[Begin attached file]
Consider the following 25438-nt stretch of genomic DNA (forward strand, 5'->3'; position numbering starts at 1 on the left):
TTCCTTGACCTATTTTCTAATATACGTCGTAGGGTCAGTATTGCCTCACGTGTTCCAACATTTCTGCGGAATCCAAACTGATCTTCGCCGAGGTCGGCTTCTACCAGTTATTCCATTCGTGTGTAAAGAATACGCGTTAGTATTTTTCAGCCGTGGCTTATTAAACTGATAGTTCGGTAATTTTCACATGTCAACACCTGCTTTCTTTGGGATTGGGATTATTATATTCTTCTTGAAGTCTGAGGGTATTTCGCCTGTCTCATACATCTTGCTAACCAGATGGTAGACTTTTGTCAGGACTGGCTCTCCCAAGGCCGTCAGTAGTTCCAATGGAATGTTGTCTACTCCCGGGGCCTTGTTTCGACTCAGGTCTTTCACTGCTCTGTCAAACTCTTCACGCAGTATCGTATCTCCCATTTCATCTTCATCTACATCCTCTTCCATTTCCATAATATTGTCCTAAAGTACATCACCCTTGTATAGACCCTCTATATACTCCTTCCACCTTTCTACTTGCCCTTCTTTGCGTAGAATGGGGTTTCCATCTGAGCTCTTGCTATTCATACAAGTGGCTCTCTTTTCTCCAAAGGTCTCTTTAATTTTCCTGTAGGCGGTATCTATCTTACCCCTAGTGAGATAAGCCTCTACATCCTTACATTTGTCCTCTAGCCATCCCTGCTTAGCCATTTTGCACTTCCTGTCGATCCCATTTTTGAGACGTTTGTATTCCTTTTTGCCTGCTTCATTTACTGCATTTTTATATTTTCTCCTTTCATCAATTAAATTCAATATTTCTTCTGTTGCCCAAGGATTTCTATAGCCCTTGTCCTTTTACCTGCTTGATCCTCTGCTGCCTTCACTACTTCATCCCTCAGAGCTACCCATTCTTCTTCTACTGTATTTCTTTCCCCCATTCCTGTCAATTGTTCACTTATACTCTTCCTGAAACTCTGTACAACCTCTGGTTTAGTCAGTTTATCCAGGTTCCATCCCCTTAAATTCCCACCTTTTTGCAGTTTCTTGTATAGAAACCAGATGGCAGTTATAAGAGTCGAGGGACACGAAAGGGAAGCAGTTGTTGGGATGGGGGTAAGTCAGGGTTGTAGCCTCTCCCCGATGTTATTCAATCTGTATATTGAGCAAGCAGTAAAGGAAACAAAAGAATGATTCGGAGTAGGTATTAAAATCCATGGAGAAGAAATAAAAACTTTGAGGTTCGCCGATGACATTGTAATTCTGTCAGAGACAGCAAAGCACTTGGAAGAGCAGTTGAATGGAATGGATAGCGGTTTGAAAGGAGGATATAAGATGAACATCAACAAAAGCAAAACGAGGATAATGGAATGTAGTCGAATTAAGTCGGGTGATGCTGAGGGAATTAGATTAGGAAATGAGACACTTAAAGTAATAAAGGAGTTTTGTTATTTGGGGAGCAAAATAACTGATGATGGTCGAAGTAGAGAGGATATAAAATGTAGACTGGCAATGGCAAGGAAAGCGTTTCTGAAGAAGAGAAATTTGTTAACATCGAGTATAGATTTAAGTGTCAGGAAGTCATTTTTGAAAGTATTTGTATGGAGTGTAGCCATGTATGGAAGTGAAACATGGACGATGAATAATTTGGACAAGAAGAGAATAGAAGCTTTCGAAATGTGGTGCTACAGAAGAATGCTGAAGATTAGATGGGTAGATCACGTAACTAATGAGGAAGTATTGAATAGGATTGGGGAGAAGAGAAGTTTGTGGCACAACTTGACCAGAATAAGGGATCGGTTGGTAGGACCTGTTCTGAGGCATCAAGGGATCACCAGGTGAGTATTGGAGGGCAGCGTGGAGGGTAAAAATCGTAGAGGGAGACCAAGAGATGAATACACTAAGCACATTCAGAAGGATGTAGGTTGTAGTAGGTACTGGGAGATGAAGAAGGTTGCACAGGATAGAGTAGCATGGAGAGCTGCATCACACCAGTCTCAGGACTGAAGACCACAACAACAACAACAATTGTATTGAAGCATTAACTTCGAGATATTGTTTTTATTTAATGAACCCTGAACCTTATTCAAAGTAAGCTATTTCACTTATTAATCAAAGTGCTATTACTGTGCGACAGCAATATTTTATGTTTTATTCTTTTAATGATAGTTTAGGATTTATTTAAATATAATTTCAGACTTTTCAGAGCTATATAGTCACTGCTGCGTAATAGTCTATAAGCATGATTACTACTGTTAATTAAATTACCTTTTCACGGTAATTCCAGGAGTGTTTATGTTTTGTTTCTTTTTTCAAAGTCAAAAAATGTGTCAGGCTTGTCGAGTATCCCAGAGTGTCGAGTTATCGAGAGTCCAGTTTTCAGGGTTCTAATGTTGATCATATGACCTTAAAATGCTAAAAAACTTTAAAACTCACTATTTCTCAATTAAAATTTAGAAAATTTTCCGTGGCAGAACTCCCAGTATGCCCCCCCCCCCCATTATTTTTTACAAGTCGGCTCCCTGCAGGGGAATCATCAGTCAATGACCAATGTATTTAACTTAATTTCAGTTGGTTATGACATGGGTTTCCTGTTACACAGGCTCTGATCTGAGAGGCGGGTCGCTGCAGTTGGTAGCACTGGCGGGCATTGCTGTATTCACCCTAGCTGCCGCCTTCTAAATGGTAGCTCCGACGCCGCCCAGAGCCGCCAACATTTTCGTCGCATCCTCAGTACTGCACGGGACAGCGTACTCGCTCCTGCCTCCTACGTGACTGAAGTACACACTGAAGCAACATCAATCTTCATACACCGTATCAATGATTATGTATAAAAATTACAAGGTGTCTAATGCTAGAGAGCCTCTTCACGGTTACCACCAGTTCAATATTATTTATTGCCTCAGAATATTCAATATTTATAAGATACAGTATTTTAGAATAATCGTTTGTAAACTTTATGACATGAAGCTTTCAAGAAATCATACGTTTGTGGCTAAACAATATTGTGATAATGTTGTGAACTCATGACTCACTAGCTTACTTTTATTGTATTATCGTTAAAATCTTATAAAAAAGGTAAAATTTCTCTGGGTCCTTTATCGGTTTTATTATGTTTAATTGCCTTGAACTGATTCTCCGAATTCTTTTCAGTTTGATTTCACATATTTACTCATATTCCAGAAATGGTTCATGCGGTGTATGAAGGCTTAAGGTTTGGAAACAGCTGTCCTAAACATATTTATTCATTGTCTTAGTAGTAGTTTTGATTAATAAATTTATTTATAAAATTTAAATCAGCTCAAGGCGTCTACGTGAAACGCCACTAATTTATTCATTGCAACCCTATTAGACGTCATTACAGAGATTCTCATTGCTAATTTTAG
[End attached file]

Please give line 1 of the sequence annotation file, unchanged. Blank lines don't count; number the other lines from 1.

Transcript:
Consider the following 25438-nt stretch of genomic DNA (forward strand, 5'->3'; position numbering starts at 1 on the left):